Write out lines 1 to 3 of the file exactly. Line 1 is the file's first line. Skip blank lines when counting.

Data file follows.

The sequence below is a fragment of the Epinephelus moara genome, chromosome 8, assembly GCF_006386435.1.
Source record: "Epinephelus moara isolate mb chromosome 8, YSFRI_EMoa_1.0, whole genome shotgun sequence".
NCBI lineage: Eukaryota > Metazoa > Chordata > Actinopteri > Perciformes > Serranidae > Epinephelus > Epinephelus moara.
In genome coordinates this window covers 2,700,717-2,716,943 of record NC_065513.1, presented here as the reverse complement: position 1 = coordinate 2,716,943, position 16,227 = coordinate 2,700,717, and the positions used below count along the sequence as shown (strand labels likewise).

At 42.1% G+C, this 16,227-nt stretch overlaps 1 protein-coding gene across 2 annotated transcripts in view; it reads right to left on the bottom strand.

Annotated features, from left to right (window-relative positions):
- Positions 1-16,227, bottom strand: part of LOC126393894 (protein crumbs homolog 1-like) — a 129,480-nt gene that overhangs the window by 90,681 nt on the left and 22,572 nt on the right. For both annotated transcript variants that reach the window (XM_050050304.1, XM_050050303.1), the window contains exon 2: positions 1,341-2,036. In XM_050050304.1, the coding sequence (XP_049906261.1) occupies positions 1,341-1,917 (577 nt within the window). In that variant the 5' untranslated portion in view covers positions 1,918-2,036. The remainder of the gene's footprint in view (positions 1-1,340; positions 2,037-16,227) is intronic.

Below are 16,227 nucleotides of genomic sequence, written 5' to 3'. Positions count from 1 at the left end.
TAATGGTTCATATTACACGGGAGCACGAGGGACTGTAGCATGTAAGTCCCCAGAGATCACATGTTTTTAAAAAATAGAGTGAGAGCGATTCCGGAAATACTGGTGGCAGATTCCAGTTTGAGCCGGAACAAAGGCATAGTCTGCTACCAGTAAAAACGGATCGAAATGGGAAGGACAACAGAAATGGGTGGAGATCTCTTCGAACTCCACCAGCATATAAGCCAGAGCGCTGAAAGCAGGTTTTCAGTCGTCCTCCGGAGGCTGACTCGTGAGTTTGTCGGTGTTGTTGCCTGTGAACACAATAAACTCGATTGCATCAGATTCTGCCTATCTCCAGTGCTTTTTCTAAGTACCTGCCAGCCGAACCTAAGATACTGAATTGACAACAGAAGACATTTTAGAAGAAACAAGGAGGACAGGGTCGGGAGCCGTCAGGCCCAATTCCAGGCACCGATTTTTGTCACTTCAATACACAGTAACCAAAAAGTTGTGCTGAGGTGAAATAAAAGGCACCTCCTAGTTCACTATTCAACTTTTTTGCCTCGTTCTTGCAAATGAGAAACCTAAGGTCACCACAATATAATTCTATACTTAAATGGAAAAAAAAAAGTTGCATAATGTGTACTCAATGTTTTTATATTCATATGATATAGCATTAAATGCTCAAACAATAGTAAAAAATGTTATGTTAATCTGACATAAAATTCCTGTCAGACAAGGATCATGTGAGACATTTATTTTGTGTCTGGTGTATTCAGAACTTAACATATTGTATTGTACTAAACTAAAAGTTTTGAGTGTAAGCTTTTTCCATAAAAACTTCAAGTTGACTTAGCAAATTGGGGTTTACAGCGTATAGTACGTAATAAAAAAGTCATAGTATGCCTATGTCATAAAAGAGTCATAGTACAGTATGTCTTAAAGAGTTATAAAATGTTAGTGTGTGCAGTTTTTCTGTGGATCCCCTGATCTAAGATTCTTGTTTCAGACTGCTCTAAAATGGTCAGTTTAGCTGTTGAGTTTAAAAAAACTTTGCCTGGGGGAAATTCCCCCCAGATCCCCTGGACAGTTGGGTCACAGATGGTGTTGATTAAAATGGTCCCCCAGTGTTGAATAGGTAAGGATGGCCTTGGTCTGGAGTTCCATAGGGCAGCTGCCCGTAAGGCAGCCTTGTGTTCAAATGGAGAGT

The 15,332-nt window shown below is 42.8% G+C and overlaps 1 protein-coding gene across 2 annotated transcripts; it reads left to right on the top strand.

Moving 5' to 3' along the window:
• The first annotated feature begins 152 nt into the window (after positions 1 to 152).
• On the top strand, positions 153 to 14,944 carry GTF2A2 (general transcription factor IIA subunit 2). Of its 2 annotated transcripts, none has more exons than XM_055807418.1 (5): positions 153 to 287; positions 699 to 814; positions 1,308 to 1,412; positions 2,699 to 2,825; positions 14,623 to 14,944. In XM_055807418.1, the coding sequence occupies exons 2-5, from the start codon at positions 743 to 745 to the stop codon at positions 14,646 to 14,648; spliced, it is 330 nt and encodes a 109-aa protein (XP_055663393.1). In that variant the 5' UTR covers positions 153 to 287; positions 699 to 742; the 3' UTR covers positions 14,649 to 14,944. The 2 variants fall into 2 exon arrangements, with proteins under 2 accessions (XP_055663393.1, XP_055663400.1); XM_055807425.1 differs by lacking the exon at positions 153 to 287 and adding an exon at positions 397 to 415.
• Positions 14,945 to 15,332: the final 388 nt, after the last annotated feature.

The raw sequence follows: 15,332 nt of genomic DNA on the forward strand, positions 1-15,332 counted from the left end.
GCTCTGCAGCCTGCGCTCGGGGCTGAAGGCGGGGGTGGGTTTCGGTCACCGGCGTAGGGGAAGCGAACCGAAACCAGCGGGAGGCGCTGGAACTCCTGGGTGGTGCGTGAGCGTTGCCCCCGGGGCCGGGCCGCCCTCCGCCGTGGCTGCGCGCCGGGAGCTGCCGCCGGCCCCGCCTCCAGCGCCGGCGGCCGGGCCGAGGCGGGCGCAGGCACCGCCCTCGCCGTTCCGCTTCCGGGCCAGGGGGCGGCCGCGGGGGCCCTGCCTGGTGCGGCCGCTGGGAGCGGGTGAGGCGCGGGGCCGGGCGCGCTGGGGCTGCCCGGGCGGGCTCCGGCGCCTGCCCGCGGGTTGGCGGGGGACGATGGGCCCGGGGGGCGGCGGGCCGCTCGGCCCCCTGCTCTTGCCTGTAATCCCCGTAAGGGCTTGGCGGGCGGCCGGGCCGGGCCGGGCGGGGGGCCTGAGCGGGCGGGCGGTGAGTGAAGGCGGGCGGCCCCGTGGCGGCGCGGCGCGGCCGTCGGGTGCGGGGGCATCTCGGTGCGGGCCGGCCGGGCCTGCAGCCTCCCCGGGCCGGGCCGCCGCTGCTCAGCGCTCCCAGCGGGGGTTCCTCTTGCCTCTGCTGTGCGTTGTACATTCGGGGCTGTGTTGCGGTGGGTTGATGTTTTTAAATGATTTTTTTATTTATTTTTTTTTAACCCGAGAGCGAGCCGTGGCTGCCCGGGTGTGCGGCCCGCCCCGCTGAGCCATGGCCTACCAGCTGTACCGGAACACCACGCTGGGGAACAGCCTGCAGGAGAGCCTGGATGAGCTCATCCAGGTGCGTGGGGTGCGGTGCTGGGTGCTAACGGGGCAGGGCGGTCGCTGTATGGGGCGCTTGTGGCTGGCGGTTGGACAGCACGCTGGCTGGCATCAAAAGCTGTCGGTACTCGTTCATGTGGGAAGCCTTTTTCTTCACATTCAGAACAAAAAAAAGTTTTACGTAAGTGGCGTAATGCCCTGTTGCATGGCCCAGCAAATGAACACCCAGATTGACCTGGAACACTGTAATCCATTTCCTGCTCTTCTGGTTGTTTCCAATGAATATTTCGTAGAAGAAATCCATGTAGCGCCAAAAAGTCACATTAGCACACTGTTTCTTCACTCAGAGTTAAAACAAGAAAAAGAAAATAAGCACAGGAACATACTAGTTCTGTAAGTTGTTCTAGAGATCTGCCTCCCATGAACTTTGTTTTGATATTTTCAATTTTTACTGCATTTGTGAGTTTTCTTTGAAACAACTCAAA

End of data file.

The sequence below is a fragment of the Epinephelus moara genome, chromosome 8, assembly GCF_006386435.1.
Source record: "Epinephelus moara isolate mb chromosome 8, YSFRI_EMoa_1.0, whole genome shotgun sequence".
NCBI lineage: Eukaryota > Metazoa > Chordata > Actinopteri > Perciformes > Serranidae > Epinephelus > Epinephelus moara.